OHCA Oregon Caregiver Spring Summer 2020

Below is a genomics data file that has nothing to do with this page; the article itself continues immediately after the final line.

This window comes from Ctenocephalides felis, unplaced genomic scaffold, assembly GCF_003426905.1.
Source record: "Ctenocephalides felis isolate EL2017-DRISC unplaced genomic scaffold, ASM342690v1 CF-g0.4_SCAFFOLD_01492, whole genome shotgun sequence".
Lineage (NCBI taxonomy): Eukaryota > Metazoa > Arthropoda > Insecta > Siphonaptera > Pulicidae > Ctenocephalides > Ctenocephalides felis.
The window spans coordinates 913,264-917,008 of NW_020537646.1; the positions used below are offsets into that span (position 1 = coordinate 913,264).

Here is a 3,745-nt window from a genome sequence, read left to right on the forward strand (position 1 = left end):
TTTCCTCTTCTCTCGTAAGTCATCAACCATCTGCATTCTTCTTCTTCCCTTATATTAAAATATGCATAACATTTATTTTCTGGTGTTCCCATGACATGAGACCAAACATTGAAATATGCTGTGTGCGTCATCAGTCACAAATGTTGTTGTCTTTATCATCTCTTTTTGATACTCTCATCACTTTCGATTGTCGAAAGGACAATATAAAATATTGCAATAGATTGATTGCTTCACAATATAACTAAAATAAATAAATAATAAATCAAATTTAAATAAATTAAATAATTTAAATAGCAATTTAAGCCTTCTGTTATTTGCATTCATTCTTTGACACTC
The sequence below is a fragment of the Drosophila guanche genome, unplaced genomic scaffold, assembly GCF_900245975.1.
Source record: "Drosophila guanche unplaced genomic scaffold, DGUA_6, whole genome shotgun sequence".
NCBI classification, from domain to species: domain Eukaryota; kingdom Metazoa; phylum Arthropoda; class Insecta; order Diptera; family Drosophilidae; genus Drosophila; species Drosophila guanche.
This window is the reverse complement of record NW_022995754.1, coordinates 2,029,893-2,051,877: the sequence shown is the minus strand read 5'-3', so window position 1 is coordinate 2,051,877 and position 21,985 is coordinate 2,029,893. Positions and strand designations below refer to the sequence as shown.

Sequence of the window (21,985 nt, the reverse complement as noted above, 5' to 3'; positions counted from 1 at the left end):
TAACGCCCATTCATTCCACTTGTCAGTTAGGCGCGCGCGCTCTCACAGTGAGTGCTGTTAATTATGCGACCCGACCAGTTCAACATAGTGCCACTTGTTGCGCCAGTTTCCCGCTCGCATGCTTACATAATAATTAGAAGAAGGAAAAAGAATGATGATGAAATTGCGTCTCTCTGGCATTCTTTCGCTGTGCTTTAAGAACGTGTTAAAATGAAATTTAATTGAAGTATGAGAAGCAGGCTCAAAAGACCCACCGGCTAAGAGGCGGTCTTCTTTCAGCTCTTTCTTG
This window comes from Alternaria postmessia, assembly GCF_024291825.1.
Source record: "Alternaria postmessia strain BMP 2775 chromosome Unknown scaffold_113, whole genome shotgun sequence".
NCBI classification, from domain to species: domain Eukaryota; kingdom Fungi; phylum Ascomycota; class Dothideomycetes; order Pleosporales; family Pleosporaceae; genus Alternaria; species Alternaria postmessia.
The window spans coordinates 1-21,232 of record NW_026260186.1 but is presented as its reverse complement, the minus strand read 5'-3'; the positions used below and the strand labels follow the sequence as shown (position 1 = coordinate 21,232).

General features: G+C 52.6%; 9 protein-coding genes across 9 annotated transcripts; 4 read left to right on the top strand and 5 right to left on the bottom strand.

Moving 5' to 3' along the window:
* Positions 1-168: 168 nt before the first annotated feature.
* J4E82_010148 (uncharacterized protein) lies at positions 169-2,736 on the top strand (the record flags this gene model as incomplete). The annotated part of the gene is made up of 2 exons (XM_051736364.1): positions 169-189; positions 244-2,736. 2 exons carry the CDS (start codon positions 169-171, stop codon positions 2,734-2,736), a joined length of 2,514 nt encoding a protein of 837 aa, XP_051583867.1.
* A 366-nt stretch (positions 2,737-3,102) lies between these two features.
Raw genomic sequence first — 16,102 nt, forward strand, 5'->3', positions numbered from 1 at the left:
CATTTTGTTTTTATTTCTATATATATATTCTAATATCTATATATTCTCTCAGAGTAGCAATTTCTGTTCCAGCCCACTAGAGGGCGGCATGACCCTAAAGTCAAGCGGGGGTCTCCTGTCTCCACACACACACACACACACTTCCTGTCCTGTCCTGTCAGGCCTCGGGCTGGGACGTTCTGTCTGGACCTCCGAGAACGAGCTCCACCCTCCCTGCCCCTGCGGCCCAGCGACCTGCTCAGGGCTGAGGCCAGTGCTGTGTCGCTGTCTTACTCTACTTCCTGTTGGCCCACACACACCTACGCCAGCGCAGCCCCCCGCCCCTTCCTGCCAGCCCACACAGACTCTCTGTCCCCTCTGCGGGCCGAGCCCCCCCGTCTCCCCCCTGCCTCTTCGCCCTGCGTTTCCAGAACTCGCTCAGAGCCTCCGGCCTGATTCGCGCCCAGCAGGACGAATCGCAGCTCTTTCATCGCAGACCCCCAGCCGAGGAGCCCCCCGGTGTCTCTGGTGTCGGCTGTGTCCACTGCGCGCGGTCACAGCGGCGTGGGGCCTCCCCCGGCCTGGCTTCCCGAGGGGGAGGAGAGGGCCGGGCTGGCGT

The Oregon Caregiver SPRING/SUMMER 2020 www.ohca.com 16 PUBLIC POLICY T he coronavirus pandemic has been an event unlike anything Oregon, our nation, and the long term care sector has experienced before. The health (physical as well as mental) and economic impacts have been dramatic. Not surprisingly, the response to this pandemic from federal, state, and local governments has been mixed at best. There are legions of examples of the slow response by the Federal government, overwhelmed unemployment computer systems, and the various public health agencies learning as they go and the negative impacts that have resulted. Nonetheless, Congress and state legislative leaders should also be commended for moving swiftly to provide a package of financial support for individuals, businesses, and health care providers, including long term care. The Families First Coronavirus Relief Act (FFCRA) and the Coronavirus Aid, Relief and Economic Security Act (CARES Act) provided valuable resources to long term care providers and workers. At the state level, Oregon leaders took action to deploy a portion of these resources in the form of a tempo- rary Medicaid rate increase to offset some of the mounting costs this crisis placed on long term care providers, additional funding for workforce training on infectious disease protocols, and funds for COVID-19 testing for frontline long term care workers. In addition, Governor Brown directed the Oregon National Guard to deliver needed personal protection equipment (PPE) to all long term care providers, including OHCA member in-home care agencies and senior living providers. Not only was the PPE sorely needed to help provide care, but the National Guard service men and women who delivered the supplies lifted the spirits and resolve of frontline workers across the state. These PPE deliveries showed that Oregon cared about them and the amazing work they’re doing, and providers were extremely grateful. In addition to these meaningful actions by the state, there have been countless meetings and conference calls between the provider community, stakeholders, and officials from the Department of Human Services (DHS) and the Oregon Health Authority (OHA). These commu- nications have considered the robust and wide-reaching needs this crisis has brought forth and have included changes to Oregon’s regulatory system to enable long term care providers to continue to provide quality care to residents and patients. One such change involved Oregon moving swiftly to screen and ultimately restrict visitors to long term care settings and established a system for limiting new admissions when a case of COVID-19 was suspected or confirmed. On the whole, Oregon’s long term care system has performed well in the midst of this crisis. More than 93% of the licensed long term care providers in Oregon have not had a resident test positive for COVID-19. Those providers who have experienced positive cases of COVID-19 have worked tirelessly to largely contain the spread of the virus and to provide care and services in a very challenging environment. The pandemic also turned Oregon’s historically low unemployment rates upside down in a matter of weeks. Unemployment rates skyrocketed to levels not seen since the Great Depres- sion. Consequently, families, businesses, and governments are seeing their revenues plummet and budget belt- tightening will be required. OHCA will be entering the next legisla- tive session asking legislators to support long term care providers and workers in this daunting budget environment. We are still in the midst of this crisis and now is not the time to cut essential services for seniors and employment opportunities in long term care. Phil Bentley, J.D., is the Senior Vice President of Government Relations at OHCA. The State’s Response to COVID-19 and the Road Ahead By Phil Bentley, J.D., Oregon Health Care Association